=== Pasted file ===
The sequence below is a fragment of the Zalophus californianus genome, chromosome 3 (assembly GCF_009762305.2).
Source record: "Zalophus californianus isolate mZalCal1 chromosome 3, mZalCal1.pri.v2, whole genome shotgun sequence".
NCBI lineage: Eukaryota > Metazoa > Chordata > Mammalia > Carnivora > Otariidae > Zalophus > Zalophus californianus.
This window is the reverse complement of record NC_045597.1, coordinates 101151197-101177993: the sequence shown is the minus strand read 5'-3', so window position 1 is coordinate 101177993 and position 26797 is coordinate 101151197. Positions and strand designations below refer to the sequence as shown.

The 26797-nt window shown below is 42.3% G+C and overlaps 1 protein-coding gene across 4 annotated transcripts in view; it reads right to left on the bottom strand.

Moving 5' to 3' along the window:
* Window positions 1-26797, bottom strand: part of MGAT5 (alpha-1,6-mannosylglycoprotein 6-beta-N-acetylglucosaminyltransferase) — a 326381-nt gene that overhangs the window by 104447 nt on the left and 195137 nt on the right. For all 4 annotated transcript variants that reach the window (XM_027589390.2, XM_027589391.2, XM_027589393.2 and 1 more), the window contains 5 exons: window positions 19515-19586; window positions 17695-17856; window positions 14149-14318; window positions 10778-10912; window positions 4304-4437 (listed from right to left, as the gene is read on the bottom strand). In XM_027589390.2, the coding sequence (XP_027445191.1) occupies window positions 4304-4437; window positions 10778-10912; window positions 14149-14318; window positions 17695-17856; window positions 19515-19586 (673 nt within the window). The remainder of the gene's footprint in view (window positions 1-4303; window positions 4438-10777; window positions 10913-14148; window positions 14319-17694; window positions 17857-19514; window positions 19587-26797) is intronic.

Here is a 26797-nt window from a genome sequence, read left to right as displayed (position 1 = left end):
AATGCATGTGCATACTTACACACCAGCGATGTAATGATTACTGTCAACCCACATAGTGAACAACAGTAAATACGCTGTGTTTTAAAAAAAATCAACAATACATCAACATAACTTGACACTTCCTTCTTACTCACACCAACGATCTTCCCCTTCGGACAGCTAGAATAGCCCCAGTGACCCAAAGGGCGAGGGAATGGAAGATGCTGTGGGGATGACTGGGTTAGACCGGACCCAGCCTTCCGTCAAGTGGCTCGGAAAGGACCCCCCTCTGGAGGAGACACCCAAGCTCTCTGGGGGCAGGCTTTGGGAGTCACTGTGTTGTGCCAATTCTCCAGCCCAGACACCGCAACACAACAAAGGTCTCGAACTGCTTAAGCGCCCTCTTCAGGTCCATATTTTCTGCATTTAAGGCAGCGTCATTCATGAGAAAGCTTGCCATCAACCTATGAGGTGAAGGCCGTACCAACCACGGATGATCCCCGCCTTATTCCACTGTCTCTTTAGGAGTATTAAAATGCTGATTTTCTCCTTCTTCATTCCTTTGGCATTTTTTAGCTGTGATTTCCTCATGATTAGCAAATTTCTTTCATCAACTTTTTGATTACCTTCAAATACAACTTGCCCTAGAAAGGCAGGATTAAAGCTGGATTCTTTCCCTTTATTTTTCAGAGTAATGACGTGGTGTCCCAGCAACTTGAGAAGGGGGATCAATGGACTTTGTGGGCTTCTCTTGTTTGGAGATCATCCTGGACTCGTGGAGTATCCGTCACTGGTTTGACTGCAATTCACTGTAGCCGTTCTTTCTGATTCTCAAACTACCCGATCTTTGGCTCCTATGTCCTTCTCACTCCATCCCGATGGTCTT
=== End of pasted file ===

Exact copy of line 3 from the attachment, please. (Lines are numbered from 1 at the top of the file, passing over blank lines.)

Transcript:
NCBI lineage: Eukaryota > Metazoa > Chordata > Mammalia > Carnivora > Otariidae > Zalophus > Zalophus californianus.